I don’t say the film is crap because I disagree with it. I say it’s crap because it disagrees with itself. It teems with contradictions, false dichotomies, and specious reasoning. It has Ben Stein saying “I know that Darwinism doesn’t automatically lead to Nazism” right after spending 10 minutes very strenuously implying that it does. It has a scientist saying there’s no inherent conflict between Darwinism and belief in God, or else all scientists would be atheists – and then takes several minutes to show that belief in evolution leads directly to atheism, thus negating that professor’s statement.

I could go on and on. In fact, I will.

http://www.ericdsnider.com/movies/e[…]nce-allowed/

Paul Burnett:

Excellent summary - thank you!

We need to keep harping on the easily observable fact that the only positive reviews Expelled is getting are from the religious media

Actually, some of the critical reviews above appear to be from the religious media.

From the daily figures it looks as though Expelled may have some legs. Compared with the other movies around it, its per-theater takings aren’t too bad. So it’s possible the movie could be around for another week or two before it starts getting dropped.

Not exactly great news, but probably to be expected given the steady stream of church and prayer group outings that are likely happening.

Occasionally one hears a comparison between “Expelled” and Michael Moore’s work, particularly “Fahrenheit 9/11”. As far as I can tell, this is inaccurate.

Michael Moore produces documentaries. When Moore debates with an opponent, it’s a real opponent saying his own words. Of course, Moore edits these debates heavily and to his own advantage, but he shows footage of real opponents.

I have not seen “Expelled” (I’m not much of a movie-goer … I haven’t seen any film in 2008) but the trailer emphasizes a classroom scene that is simply fabricated. The mock-teacher in this mock-classroom sends the mock-student Stein to be punished for a mock-infringement. The final scene of Stein lecturing to an adoring crowd of students is completely staged. In some parts of the trailer Stein employs Moore’s technique of editing what his opponents say, but in most of the trailer he manufactures what his actors, hired to represent opponents, say. Naturally, he puts stupid words in their mouths.

I would appreciate hearing from those who have seen the film in its entirety concerning how much of it is documentary and how much is fabrication.

Dan,

The movie doesn’t follow the lines suggested in the trailer: no mock teacher, no mock student, etc. Many of the trailer scenes are not from the movie at all. The movie does show interviews with a number of scientists. Much of the movie is, I believe potentially powerfully persuasive to a conservative religious audience (not just Christians) of people who know little about science.

The fact that ID is not explained is criticized by reviewers, but it is actually a strength of the film. It lets the audience members each assume that ID means only suggesting that God may be behind the form of the universe as it exists today, and it leaves each person to assume that his/her own particular view of God fits well with ID. Even many of the reviews that say nasty things about the movie show some indications of having been convinced that ID should be given respect in the academic world on a par with evolution.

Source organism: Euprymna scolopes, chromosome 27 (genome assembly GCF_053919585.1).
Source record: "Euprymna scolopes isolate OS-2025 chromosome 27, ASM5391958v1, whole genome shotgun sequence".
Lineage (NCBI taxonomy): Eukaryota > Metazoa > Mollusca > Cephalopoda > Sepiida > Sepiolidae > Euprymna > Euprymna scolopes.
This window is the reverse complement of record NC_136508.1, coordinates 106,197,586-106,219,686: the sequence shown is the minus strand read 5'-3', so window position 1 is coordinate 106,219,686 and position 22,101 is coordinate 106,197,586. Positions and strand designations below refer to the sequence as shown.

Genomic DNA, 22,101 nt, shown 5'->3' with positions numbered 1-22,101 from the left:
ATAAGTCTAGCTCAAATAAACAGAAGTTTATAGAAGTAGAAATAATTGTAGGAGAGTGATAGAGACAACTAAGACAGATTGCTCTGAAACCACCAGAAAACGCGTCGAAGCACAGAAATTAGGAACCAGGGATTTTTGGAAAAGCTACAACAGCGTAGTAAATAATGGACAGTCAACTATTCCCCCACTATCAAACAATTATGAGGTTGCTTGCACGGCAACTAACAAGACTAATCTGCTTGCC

Boyce Williams suggested

I like to make a modest suggestion: set up a wing over at “Talk Origins” for recording and refuting the “Stein-isms” that surely is coming when this flick goes DVD for sales in church basements and fundie seminars so followers memorize quotes verbatim and troll science blogs with their so-called “zingers.” And I wouldn’t be surprised if elaborate scripts are prepared off the movie to “counter” any counter-argument one would make in defense of science.

Try Expelled Exposed.

There are two point-by-point critiques of the “Leader Guide” available, Troy Britain’s two-part post here and here, and RationalWiki’s.

Expelled Exposed has a listing of various reviews as well as new material, including videos.

This from Dembski’s piece is a keeper:

Controversy surrounds this film. Reviews tend to be extremely positive or extremely negative. Who likes it? People who think God may have had something to do with our being here and therefore find it reasonable that God may have left tangible evidence of His involvement in creation. Who hates it? A science, education and media elite who prefer that God had nothing to do with it and think that nature must do all its own creating.

So ID is an attempt to discover the tangible evidence of God’s involvement in nature? Just how does one go about that scientifically, anyway? Would it look any different than apologetics?

Bobby:

Paul Burnett:

Excellent summary - thank you!

We need to keep harping on the easily observable fact that the only positive reviews Expelled is getting are from the religious media

Actually, some of the critical reviews above appear to be from the religious media.

All the positive reviews are religious, but not all the religious reviews are positive.

All rabbits are hares but not all hares are rabbits.

It’s called a “subset”.

John Pieret said: This from Dembski’s piece is a keeper:

“Controversy surrounds this film. Reviews tend to be extremely positive or extremely negative. Who likes it? People who think God may have had something to do with our being here and therefore find it reasonable that God may have left tangible evidence of His involvement in creation. Who hates it? A science, education and media elite who prefer that God had nothing to do with it and think that nature must do all its own creating.”